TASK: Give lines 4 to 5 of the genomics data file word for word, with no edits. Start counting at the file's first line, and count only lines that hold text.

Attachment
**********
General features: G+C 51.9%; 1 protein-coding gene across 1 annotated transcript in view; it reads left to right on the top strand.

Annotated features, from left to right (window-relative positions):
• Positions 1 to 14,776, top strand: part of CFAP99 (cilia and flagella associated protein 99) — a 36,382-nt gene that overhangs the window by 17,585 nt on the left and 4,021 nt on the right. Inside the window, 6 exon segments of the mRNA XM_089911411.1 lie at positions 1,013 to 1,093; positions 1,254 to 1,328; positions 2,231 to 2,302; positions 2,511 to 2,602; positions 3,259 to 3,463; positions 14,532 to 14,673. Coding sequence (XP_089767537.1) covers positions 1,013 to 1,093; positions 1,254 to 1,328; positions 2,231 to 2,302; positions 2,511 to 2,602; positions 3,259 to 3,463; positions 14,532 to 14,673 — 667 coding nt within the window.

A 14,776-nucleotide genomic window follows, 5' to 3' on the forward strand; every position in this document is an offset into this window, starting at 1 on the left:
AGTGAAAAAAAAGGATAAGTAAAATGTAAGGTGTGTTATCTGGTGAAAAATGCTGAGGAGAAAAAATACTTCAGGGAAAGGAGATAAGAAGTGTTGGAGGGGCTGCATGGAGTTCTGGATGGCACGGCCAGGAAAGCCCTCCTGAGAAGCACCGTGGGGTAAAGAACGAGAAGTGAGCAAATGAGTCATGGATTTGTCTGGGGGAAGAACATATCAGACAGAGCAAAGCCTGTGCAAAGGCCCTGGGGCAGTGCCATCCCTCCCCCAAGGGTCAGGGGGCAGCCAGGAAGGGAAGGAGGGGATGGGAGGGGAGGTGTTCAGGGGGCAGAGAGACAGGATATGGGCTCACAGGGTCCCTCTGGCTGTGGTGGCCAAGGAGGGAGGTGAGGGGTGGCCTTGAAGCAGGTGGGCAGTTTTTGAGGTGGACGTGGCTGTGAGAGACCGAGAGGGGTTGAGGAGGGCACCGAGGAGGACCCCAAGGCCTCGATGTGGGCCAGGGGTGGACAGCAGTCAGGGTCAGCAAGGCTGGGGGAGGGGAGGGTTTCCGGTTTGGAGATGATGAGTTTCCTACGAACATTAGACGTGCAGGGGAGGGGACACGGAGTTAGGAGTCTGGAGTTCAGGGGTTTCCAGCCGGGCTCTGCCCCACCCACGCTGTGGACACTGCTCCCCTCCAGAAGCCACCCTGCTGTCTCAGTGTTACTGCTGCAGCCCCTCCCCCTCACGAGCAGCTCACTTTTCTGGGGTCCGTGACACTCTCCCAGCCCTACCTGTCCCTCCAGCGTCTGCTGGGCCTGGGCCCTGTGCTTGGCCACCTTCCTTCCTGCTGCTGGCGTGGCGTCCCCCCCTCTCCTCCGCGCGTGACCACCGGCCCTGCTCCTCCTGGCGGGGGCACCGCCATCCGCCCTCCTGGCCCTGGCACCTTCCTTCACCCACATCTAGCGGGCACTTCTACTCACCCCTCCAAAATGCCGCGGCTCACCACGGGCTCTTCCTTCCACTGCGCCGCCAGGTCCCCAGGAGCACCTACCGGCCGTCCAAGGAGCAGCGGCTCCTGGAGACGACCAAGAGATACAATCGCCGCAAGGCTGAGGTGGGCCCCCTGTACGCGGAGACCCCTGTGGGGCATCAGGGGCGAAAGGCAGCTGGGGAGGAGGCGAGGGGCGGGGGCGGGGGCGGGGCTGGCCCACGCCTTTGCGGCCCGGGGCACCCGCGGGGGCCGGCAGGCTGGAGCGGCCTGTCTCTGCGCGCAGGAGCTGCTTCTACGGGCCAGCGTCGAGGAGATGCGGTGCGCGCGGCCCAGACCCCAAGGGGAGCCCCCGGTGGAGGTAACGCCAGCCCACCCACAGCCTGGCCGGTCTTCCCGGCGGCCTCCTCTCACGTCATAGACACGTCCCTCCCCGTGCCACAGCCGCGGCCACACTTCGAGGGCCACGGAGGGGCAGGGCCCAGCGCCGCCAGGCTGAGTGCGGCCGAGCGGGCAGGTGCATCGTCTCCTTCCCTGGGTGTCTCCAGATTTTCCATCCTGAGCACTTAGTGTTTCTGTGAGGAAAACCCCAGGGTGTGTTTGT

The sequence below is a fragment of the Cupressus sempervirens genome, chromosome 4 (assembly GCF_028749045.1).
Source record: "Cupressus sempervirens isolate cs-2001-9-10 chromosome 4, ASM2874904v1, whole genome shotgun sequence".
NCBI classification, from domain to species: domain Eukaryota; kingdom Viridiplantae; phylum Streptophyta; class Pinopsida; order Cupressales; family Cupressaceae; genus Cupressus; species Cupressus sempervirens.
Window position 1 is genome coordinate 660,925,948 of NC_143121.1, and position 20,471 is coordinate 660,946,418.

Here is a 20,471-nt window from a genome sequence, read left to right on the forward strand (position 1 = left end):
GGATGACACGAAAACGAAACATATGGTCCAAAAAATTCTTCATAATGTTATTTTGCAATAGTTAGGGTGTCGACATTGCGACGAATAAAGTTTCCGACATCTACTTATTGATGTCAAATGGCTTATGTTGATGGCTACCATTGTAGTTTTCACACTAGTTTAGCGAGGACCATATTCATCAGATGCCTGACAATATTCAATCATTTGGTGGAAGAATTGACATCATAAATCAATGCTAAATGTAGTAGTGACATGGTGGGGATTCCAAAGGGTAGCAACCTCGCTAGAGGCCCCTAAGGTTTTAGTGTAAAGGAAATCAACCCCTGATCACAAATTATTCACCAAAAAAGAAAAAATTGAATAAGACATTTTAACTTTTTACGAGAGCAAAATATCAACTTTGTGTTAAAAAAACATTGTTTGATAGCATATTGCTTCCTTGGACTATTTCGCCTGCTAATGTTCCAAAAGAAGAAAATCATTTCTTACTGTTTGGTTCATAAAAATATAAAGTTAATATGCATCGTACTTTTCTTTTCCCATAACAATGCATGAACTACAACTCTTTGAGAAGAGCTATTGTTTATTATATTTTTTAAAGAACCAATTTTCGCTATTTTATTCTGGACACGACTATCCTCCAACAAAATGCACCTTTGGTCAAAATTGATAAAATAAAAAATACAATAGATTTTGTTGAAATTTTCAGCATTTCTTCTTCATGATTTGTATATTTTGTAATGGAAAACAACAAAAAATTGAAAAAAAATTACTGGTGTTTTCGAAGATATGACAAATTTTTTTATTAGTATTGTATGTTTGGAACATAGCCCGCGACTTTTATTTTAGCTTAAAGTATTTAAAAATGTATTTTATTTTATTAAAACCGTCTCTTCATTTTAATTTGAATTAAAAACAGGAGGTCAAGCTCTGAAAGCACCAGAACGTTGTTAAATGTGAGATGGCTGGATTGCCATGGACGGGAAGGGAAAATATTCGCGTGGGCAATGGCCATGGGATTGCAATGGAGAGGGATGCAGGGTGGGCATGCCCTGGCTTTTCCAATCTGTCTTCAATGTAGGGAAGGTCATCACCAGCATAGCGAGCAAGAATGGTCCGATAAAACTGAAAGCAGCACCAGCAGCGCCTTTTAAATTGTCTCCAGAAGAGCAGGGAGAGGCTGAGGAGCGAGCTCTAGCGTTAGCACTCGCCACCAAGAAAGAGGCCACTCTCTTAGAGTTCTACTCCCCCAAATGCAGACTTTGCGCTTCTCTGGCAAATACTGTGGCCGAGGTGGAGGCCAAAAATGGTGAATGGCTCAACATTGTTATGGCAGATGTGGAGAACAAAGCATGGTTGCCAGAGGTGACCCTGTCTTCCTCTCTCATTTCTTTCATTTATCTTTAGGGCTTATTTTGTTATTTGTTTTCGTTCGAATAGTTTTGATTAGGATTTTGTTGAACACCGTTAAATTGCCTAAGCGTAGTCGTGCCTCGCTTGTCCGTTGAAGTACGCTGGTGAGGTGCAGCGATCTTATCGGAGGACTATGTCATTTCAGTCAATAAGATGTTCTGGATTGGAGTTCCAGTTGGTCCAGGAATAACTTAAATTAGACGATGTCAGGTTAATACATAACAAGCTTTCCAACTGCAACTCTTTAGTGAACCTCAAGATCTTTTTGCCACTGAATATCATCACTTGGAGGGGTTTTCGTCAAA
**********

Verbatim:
A 14,776-nucleotide genomic window follows, 5' to 3' on the forward strand; every position in this document is an offset into this window, starting at 1 on the left:
AGTGAAAAAAAAGGATAAGTAAAATGTAAGGTGTGTTATCTGGTGAAAAATGCTGAGGAGAAAAAATACTTCAGGGAAAGGAGATAAGAAGTGTTGGAGGGGCTGCATGGAGTTCTGGATGGCACGGCCAGGAAAGCCCTCCTGAGAAGCACCGTGGGGTAAAGAACGAGAAGTGAGCAAATGAGTCATGGATTTGTCTGGGGGAAGAACATATCAGACAGAGCAAAGCCTGTGCAAAGGCCCTGGGGCAGTGCCATCCCTCCCCCAAGGGTCAGGGGGCAGCCAGGAAGGGAAGGAGGGGATGGGAGGGGAGGTGTTCAGGGGGCAGAGAGACAGGATATGGGCTCACAGGGTCCCTCTGGCTGTGGTGGCCAAGGAGGGAGGTGAGGGGTGGCCTTGAAGCAGGTGGGCAGTTTTTGAGGTGGACGTGGCTGTGAGAGACCGAGAGGGGTTGAGGAGGGCACCGAGGAGGACCCCAAGGCCTCGATGTGGGCCAGGGGTGGACAGCAGTCAGGGTCAGCAAGGCTGGGGGAGGGGAGGGTTTCCGGTTTGGAGATGATGAGTTTCCTACGAACATTAGACGTGCAGGGGAGGGGACACGGAGTTAGGAGTCTGGAGTTCAGGGGTTTCCAGCCGGGCTCTGCCCCACCCACGCTGTGGACACTGCTCCCCTCCAGAAGCCACCCTGCTGTCTCAGTGTTACTGCTGCAGCCCCTCCCCCTCACGAGCAGCTCACTTTTCTGGGGTCCGTGACACTCTCCCAGCCCTACCTGTCCCTCCAGCGTCTGCTGGGCCTGGGCCCTGTGCTTGGCCACCTTCCTTCCTGCTGCTGGCGTGGCGTCCCCCCCTCTCCTCCGCGCGTGACCACCGGCCCTGCTCCTCCTGGCGGGGGCACCGCCATCCGCCCTCCTGGCCCTGGCACCTTCCTTCACCCACATCTAGCGGGCACTTCTACTCACCCCTCCAAAATGCCGCGGCTCACCACGGGCTCTTCCTTCCACTGCGCCGCCAGGTCCCCAGGAGCACCTACCGGCCGTCCAAGGAGCAGCGGCTCCTGGAGACGACCAAGAGATACAATCGCCGCAAGGCTGAGGTGGGCCCCCTGTACGCGGAGACCCCTGTGGGGCATCAGGGGCGAAAGGCAGCTGGGGAGGAGGCGAGGGGCGGGGGCGGGGGCGGGGCTGGCCCACGCCTTTGCGGCCCGGGGCACCCGCGGGGGCCGGCAGGCTGGAGCGGCCTGTCTCTGCGCGCAGGAGCTGCTTCTACGGGCCAGCGTCGAGGAGATGCGGTGCGCGCGGCCCAGACCCCAAGGGGAGCCCCCGGTGGAGGTAACGCCAGCCCACCCACAGCCTGGCCGGTCTTCCCGGCGGCCTCCTCTCACGTCATAGACACGTCCCTCCCCGTGCCACAGCCGCGGCCACACTTCGAGGGCCACGGAGGGGCAGGGCCCAGCGCCGCCAGGCTGAGTGCGGCCGAGCGGGCAGGTGCATCGTCTCCTTCCCTGGGTGTCTCCAGATTTTCCATCCTGAGCACTTAGTGTTTCTGTGAGGAAAACCCCAGGGTGTGTTTGT